Emotional London vigil honours early Irish abuse campaigner
Peter Tyrrell recounted ordeal at Galway industrial school in harrowing memoir
Vigil organiser Nuala Flynn (left) with other participants at a memorial event on Hampstead Heath for Peter Tyrell, who suffered years of abuse at Letterfrack industrial school. Photograph: Joanne O’Brien
For many of those gathered at London’s Hampstead Heath on Friday to remember the life and death of campaigner Peter Tyrrell, Ireland evokes memories of torture and shame.
Like Tyrrell himself, these survivors had emigrated from an island that had made them outcasts.
On April 26th, 1967, Peter Tyrrell set fire to himself on Hampstead Heath aged 51. His body was identified a year later, with torn fragments of a postcard addressed to Dr Sheehy SK, Trinity College Dublin.
Tyrrell recorded his life story, sending chapters to former Irish senator and lecturer Owen Sheehy-Skeffington, who campaigned to end corporal punishment in schools.
Tyrrell’s harrowing memoir, Founded on Fear, recounts a lost childhood of extreme physical, emotional and sexual abuse under the whip-wielding fists of the Christian Brothers at St Joseph’s Industrial School at Letterfrack, Co Galway. It was not published until 2006 when the Commission to Inquire into Child Abuse was under way.
“We’re here today to recognise in a public place that Peter died and lived with integrity for truth, love and justice,” said Nuala Fynn (64) who organised the vigil.
“Ireland’s traumas need to be taken out of private places and brought out into the open,” said Flynn, whose mother was born in Co Mayo. “There is a danger of talking about this as the bad old days but there is still so much unfolding.”
Born into poverty in Galway in 1916, Tyrrell was one of 10 children. He was traumatised by years of violent beatings at Letterfrack and left Ireland for London at the age of 19, later joining the British army. When he returned to London in 1945 during the IRA’s war-time bombing efforts, the city was imbued with anti-Irish sentiment.
Tyrrell returned briefly to Ireland but felt disconnected from the people who lived under the rule of the Catholic Church. Back in London, emblazoned by his memories and determined to effect change, Tyrrell spent years detailing his abuse in letters to politicians, church leaders and newspapers, but his story was largely ignored until long after his death.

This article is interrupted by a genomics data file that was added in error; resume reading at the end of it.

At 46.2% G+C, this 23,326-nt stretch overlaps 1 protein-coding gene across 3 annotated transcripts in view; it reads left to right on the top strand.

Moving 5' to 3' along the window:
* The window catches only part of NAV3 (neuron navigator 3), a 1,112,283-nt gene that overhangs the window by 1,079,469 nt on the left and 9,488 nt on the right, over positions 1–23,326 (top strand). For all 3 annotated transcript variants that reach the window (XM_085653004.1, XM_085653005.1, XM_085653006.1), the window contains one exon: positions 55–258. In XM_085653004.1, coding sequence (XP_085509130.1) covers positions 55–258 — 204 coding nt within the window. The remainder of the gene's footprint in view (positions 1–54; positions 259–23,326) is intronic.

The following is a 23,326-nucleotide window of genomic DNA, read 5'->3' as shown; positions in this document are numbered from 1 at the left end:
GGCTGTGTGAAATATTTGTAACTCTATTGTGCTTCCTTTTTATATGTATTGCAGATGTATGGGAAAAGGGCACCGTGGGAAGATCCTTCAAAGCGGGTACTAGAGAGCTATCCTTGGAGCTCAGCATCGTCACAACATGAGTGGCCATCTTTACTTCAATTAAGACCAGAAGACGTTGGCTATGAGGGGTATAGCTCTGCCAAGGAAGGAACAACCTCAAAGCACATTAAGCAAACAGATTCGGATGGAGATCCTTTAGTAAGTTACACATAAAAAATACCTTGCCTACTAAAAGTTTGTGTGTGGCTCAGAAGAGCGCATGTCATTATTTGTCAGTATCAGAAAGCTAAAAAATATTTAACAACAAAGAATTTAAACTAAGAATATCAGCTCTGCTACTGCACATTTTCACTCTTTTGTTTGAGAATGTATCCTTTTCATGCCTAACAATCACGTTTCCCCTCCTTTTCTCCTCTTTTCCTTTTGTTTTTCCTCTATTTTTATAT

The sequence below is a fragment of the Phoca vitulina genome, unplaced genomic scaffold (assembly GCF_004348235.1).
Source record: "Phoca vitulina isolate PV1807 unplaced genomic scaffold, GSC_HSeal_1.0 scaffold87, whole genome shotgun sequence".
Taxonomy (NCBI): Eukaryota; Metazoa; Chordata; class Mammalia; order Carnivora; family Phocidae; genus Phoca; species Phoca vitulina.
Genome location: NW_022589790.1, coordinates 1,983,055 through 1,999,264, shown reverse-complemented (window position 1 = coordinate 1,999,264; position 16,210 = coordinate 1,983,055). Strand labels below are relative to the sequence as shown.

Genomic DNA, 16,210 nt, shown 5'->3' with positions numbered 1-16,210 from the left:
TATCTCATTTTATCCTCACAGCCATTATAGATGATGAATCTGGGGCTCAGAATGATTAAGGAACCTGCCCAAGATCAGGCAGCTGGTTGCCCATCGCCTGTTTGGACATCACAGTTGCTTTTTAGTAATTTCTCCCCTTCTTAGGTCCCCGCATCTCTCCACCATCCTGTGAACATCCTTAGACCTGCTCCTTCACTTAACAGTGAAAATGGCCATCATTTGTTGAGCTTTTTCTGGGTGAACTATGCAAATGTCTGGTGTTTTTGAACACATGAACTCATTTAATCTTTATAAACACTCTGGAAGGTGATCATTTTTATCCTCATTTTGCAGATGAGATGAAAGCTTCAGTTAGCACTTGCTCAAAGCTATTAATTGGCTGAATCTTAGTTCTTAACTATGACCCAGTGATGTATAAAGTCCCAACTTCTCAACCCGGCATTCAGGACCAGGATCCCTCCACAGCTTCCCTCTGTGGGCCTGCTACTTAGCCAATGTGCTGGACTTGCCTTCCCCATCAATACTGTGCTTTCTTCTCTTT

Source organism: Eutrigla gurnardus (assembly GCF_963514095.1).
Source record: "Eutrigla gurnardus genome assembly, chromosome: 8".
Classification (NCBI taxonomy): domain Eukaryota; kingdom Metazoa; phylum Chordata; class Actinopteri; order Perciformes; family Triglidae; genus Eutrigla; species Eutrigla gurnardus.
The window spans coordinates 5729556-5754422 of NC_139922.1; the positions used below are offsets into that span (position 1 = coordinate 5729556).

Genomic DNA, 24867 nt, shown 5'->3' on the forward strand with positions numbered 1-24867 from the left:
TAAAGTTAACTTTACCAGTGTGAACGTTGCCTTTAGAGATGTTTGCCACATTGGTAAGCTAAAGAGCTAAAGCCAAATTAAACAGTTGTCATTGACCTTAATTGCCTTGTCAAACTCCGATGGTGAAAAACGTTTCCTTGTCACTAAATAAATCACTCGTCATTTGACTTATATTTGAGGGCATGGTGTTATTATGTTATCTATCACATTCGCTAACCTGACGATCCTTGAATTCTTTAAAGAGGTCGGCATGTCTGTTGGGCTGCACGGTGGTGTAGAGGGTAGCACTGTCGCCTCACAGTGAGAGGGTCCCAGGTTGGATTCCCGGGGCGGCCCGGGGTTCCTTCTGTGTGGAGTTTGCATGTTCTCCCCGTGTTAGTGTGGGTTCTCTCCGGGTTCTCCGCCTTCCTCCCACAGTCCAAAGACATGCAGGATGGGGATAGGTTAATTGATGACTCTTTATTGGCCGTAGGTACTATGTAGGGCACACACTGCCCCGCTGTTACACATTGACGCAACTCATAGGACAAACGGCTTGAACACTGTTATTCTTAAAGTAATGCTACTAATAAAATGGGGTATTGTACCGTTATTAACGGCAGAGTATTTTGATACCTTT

The calm of the candlelit vigil at the top of Parliament Hill turned to anger later at Children’s Corner Community Centre, as speakers castigated Ireland’s brutal past and “amnesiac” present.
Conrad Bryan, a trustee of Irish in Britain, described as “almost dystopian” the experience of being raised at St Patrick’s home in Dublin.
“There is an element of corruption that we all know about. Information was hidden back then, people didn’t want to know. Now the Government is pushing through a Bill that will prevent people from accessing their birth records and family history,” he added, referring to both the Adoption (Information and Tracing) Bill 2016 and the Retention of Records Bill 2019.
Peter Mulryan (75), chairman of the Tuam Home Survivors Network, travelled from his native Galway to speak about his continuing struggle to obtain family records.
“I have a sister who is missing and I just hope she was sold off to America and is not lying in that septic tank,” he said.
Artist Bernard Canavan, who paints still life scenes depicting Irish emigrant life, also addressed the meeting. Born in 1944, Canavan spoke about the shame of growing up as an “illegitimate child” and an outsider in Co Longford. “People asked my mother: ‘Where did you get him?’ They treated me differently to everyone else,” he said.
Canavan moved to London in the 1960s. “Like so many in this room tonight, I have had to reinvent myself,” he said.
He had no “rose-tinted view” of his home country, he added. “It’s interesting that Tyrrell was born in 1916 . . . Ireland is mad about 1916; the guns, the martyrs and the heroism, but that tells nothing about the life we lived.”